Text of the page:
Calvin: A Novel About Schizophrenia With Hobbes
Out next month is a fascinating novel by Martine Leavitt. Calvin is the story of a 17-year-old, born on the last day of the Calvin and Hobbes comic strip and coincidentally named to match, who’s convinced Bill Watterson can fix his life. Calvin has just been diagnosed with schizophrenia, and hearing the voice of an imaginary tiger is one of his symptoms.
After his hospitalization, he finds a mission. “I just need Bill Watterson to make one more comic strip — only one more comic strip, or even just one panel, of Calvin at age seventeen, healthy and well, with no Hobbes in it.” He’s searching for a way to make sense of what has happened to his brain, some outside factor that could put everything back the way it used to be. If a comic shaped his life so far this way, making him “pathologically imaginative”, maybe a new comic could change its direction now.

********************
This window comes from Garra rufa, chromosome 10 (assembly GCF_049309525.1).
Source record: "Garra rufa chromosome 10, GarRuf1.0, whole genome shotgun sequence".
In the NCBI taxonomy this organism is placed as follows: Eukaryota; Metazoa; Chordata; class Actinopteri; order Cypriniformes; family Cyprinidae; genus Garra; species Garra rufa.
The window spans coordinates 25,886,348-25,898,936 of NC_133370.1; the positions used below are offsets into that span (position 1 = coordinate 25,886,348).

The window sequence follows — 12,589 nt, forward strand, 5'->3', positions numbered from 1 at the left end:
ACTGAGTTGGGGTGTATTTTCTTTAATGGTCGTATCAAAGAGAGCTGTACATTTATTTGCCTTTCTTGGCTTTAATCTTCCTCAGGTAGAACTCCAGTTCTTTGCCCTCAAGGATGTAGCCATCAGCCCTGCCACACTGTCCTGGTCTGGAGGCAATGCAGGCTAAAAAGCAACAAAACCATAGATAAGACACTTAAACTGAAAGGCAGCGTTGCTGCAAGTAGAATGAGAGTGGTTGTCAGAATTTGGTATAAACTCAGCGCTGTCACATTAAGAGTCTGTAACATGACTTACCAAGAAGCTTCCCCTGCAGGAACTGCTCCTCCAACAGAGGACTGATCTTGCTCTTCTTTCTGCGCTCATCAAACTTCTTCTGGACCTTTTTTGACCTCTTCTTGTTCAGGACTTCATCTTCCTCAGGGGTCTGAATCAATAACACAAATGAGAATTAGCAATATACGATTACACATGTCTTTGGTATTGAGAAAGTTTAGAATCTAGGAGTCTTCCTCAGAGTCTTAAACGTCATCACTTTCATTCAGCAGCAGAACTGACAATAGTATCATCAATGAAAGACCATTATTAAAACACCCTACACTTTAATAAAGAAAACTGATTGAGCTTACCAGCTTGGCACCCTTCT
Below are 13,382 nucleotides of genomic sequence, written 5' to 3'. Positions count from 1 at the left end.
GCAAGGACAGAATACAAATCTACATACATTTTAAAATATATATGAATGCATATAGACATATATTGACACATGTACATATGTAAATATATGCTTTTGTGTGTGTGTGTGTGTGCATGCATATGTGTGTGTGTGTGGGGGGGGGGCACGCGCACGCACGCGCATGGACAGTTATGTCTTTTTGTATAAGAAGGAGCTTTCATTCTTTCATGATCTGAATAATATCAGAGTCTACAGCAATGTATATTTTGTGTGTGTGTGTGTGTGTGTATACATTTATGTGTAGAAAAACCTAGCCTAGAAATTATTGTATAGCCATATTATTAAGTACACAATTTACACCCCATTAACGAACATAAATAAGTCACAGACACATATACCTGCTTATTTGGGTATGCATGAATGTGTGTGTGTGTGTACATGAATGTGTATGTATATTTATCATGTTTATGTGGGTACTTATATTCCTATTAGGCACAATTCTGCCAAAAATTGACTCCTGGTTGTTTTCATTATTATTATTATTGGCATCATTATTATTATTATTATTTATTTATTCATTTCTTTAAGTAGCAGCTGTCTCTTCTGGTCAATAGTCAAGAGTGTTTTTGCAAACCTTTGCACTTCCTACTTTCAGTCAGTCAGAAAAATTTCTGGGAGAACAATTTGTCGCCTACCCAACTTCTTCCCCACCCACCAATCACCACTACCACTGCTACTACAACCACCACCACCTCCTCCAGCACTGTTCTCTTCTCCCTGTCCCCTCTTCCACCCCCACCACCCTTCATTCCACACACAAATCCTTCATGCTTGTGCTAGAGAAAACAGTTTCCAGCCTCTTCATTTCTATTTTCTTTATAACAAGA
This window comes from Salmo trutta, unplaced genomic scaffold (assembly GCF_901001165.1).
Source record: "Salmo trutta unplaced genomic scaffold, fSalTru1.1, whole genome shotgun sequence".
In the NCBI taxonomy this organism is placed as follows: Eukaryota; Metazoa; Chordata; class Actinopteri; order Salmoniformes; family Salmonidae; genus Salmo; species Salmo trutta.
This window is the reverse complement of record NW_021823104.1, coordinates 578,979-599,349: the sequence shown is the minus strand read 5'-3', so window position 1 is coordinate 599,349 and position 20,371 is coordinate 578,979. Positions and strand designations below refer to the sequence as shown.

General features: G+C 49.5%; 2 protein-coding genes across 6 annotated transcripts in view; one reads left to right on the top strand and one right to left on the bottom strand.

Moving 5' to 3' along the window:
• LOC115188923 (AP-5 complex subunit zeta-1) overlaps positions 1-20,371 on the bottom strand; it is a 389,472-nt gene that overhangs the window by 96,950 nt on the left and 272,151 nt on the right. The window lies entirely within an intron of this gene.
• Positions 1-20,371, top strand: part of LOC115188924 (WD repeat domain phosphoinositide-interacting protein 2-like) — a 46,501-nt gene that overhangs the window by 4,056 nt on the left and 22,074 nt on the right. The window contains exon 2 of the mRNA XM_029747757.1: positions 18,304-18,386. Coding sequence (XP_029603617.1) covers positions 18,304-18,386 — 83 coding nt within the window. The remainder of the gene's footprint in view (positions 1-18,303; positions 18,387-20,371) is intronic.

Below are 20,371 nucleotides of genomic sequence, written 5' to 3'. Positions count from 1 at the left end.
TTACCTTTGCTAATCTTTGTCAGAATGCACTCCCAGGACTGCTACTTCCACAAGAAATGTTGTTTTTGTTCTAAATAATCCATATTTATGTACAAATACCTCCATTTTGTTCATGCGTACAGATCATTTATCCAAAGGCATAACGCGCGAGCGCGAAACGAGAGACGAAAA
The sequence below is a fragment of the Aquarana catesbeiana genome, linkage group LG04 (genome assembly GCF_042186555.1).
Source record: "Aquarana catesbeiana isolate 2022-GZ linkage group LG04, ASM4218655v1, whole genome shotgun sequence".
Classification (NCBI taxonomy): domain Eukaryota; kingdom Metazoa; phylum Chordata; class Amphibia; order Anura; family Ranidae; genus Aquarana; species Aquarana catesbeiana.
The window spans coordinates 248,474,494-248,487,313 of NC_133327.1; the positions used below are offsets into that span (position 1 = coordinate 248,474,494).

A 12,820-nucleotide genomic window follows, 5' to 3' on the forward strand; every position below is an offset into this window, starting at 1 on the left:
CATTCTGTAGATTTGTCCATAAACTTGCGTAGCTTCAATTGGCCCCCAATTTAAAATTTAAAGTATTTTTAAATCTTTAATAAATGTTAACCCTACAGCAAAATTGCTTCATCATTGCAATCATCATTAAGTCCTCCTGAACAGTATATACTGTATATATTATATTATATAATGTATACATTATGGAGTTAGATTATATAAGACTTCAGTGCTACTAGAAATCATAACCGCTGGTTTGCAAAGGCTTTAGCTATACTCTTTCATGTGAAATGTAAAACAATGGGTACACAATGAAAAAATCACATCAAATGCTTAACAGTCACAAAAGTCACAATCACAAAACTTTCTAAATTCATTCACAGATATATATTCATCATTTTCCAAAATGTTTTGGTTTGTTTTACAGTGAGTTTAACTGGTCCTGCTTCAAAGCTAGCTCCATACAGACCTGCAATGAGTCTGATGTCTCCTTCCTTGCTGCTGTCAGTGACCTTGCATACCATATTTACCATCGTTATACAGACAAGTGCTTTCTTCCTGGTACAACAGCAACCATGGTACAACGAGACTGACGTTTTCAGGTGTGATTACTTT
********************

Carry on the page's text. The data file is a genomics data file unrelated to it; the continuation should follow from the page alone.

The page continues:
Only the way he decides to go about it is kind of crazy. He decides to hike from Canada across the frozen Lake Erie to meet Mr. Watterson in Ohio. His best childhood friend, Susie, accompanies him, although lately, as teens, they’ve grown apart, maturing at different ages.
Calvin is a clever, powerful story that uses a fondly remembered shared reading experience to give us entree into a complicated subject. It all takes place in his head, showing us his thoughts and the voices he hears, providing insight into a misunderstood condition. It’s also an adventure story, as Calvin and Susie’s hike is life-threatening in a different way from his mental diagnosis.
I could sympathize with his desire to make a grand gesture to get noticed, and fans have done wild things with the hope of getting just one more installment of a favorite piece of pop culture. Heck, many movies and TV projects these days are based around that kind of nostalgia. But it’s the relationship between Calvin and Susie that will stick with me after reading. Well worth your time to check this out. (The publisher provided an advance digital review copy.)